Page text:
Banu 'Ajal

Banu 'Ajal (Arabic: بنو عجل) also known as Banu 'Ijl was an Arab tribe of the Arabian Peninsula. The tribe is a branch of the famous tribe of Banu Bakr ibn Wa'il. And they were part of the Lahazim tribal alliance.

Banu 'Ajal/'Ijl
بنو عجل
Banner of Banu 'Ajal
NisbaAl-'Ijli العجلي
Descended from'Ijl ibn Lujaim
Parent tribeBanu Bakr
BranchesBanu Dubay'a, Banu Sa'd ibn 'Ijl and Banu Rabi'a ibn 'Ijl
ReligionChrisitanity and Islam


The ancestor of the Banu 'Ajal is a man called 'Ijl ibn Lujaim ibn Sa'b ibn 'Ali ibn Bakr ibn Wa'il ibn Qasit ibn Hanab ibn Da'mi ibn Jadila ibn Asad ibn Rabi'a ibn Nizar ibn Ma'ad ibn Adnan.

'Ijl had three sons: Tha'labah, Abd al-Aswad and Yazid. And the tribe produced three sub-clans: Banu Dubay'a ibn 'Ijl, Banu Sa'd ibn 'Ijl and Banu Rabi'a ibn 'Ijl.[1]


The Banu 'Ijl inhabited the region from Ayn al-Tamr to the southern shores around the town of Al-Ubulla. Some members of the Banu 'ijl also lived in Al-Yamama. The tribe was also a part of the large tribal alliance known as Al-Lahazim. Other tribes who were part of the alliance are Banu Qays, Banu Taym and Banu Anazzah. This tribal alliance was made as a defensive coalition against other tribes, mainly the Banu Yarbu' and Banu Shayban. Banu 'Ijl also participated in the famous battle of Dhi Qar in which the Arab tribes defeated the Sassanian army. In the early Islamic conquests, the Banu 'Ijl Muslim tribesmen also joined the army of Khalid ibn al-Walid in the battles of Walaja and Ullais. in the Battle of Walaja it is reported that the Muslims of Banu 'Ijl fought against their own fellow Christians tribesmen of Banu 'Ijl who sided with the Sassanian army.[2]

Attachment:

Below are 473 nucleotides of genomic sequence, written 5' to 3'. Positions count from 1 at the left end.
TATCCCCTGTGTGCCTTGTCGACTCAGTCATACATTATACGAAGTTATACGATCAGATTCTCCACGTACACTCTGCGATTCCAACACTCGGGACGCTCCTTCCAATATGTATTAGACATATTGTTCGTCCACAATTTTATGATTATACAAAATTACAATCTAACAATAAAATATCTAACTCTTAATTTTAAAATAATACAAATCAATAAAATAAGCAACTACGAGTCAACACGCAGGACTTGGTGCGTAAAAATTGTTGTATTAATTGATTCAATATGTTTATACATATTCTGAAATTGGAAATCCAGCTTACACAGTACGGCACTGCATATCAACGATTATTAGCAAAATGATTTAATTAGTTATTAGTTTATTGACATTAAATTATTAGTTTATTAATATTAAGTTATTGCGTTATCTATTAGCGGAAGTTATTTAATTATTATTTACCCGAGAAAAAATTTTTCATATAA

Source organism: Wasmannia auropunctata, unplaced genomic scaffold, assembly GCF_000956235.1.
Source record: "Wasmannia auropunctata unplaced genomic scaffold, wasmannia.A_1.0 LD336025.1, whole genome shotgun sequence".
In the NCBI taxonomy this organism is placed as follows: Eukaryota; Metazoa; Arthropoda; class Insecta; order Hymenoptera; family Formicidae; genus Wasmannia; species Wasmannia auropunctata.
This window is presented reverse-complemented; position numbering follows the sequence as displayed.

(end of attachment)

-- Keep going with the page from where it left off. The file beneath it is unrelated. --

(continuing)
Christians were a significant part of the Banu 'Ijl tribe. In the eve of Islam, The leader of the tribe Abjar ibn Jabir was of Christian faith and he remained as such until his death in 660 in al-Kufa.

Notable members

See also


  1. Ibn Hazm. Jamharat Ansab al-'Arab (in Arabic).
  2. Donner, Fred McGraw (1980). "The Bakr B. Wā'il Tribes and Politics in Northeastern Arabia on the Eve of Islam". Studia Islamica (51): 5–38. doi:10.2307/1595370. ISSN 0585-5292. JSTOR 1595370.
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